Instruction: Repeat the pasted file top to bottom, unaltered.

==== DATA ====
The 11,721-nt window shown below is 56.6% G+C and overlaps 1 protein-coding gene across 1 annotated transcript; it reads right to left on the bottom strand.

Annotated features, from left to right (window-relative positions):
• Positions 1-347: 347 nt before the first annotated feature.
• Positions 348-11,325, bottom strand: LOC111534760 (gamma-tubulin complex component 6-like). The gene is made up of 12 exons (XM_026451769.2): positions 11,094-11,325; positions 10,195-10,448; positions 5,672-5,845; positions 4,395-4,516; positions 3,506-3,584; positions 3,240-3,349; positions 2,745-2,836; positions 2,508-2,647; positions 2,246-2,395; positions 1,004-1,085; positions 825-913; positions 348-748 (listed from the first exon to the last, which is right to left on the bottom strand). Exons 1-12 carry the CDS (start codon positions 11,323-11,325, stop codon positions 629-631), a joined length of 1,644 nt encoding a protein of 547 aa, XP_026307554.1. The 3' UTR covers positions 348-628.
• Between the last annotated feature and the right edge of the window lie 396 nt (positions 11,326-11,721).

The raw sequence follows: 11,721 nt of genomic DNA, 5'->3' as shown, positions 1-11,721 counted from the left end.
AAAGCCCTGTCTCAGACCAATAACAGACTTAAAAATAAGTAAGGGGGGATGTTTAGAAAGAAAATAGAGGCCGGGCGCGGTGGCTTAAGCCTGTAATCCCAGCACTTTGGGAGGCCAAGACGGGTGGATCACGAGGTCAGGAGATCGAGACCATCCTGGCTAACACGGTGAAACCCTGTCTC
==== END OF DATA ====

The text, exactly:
The 11,721-nt window shown below is 56.6% G+C and overlaps 1 protein-coding gene across 1 annotated transcript; it reads right to left on the bottom strand.

Annotated features, from left to right (window-relative positions):
• Positions 1-347: 347 nt before the first annotated feature.
• Positions 348-11,325, bottom strand: LOC111534760 (gamma-tubulin complex component 6-like). The gene is made up of 12 exons (XM_026451769.2): positions 11,094-11,325; positions 10,195-10,448; positions 5,672-5,845; positions 4,395-4,516; positions 3,506-3,584; positions 3,240-3,349; positions 2,745-2,836; positions 2,508-2,647; positions 2,246-2,395; positions 1,004-1,085; positions 825-913; positions 348-748 (listed from the first exon to the last, which is right to left on the bottom strand). Exons 1-12 carry the CDS (start codon positions 11,323-11,325, stop codon positions 629-631), a joined length of 1,644 nt encoding a protein of 547 aa, XP_026307554.1. The 3' UTR covers positions 348-628.
• Between the last annotated feature and the right edge of the window lie 396 nt (positions 11,326-11,721).

The raw sequence follows: 11,721 nt of genomic DNA, 5'->3' as shown, positions 1-11,721 counted from the left end.
AAAGCCCTGTCTCAGACCAATAACAGACTTAAAAATAAGTAAGGGGGGATGTTTAGAAAGAAAATAGAGGCCGGGCGCGGTGGCTTAAGCCTGTAATCCCAGCACTTTGGGAGGCCAAGACGGGTGGATCACGAGGTCAGGAGATCGAGACCATCCTGGCTAACACGGTGAAACCCTGTCTC